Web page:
Managing the replica shards of the Search Guard index

by Jochen Kressin on September 10, 2016

Search Guard stores nearly all it’s configuration settings in a specially secured index directly in your Elasticsearch cluster. This has the following advantages:

  • You can hot-reload the complete settings without the need to restart any of your nodes
    • for example to add/remove users, or to change the permissions for a certain role
  • You do not need to place any configuration files on your nodes
    • No need to keep the files in sync in case of changes
    • Simplified provisioning if you use Puppet, Ansible etc. to set up your environment

The Search Guard index is specially secured in the sense that you cannot simply read and write to it. Since it contains sensitive information, you need to provide a valid, known TLS certificate and use the sgadmin.sh script to update it.

However, apart from that, the Search Guard index is no different from any other index you store on your cluster. Which also means that you can run into sharding and replication issues, especially if you add and remove nodes dynamically from your cluster. Ending in the dreaded Search Guard not initialized (SG11) message.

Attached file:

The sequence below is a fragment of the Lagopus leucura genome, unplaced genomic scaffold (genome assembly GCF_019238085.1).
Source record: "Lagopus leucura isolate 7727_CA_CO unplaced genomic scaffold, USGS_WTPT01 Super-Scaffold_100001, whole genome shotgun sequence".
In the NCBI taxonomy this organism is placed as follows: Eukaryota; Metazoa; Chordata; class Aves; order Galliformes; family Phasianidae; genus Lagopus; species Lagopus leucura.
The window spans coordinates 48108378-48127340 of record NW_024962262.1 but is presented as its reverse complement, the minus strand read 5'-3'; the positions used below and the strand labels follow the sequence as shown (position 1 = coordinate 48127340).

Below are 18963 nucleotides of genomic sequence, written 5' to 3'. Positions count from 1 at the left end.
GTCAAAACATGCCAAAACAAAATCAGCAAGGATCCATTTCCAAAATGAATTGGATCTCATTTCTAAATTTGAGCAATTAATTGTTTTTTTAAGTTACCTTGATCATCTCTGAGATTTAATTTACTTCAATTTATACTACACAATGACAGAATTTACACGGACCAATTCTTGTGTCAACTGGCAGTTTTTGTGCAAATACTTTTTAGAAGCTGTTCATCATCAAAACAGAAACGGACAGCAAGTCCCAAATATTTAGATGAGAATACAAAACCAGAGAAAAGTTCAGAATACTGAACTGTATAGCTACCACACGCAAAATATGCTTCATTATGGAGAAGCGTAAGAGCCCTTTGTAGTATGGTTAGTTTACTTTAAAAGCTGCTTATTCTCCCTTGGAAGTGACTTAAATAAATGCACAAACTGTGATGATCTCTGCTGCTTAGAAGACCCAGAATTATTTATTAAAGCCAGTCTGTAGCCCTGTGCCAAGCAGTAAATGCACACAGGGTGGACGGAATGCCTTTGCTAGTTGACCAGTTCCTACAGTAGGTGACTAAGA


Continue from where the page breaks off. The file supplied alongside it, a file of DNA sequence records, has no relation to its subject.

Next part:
In almost all cases, the root cause is that neither a primary shard nor a replica shard of the Search Guard index is available.

If you are not familiar with the terms Shard and Replica, you might want to read about how Elasticsearch is storing data, and what you need to know about scaling. There’s a good article in the Elasticsearch guide about these topics.

Let’s explain the details by an example.

Initial cluster with two nodes

In the initial state, our cluster consists of two nodes. Both nodes are up and running, but there is no Search Guard index yet. If you execute sgadmin for the first time and therefore push the configuration to either one of those nodes, the following happens:

  • Search Guard verifies the TLS certificate for security reasons
  • Since the Search Guard index does not exist yet, it’s created and populated with the configuration settings
  • Search Guard determines the number of nodes participating in the cluster (only if index did not exist)
  • Search Guard sets the number of replica shards accordingly (only if index did not exist)

In our case, we would end up with one primary shard and one replica shard. One node holds the primary shard, the other the replica.

Search Guard index with two nodes

This is perfectly fine, and we can shut down any of the nodes and bring it up again, in any order. Since we have a shard on all of the participating nodes, the index will always be accessible.

Adding another node

Now we add a third node to our cluster. If we do not do anything special, the node will join the cluster, but the number_of_replicas is still set to 1. What this means is that the third node will not receive a replica (copy) of the Search Guard index.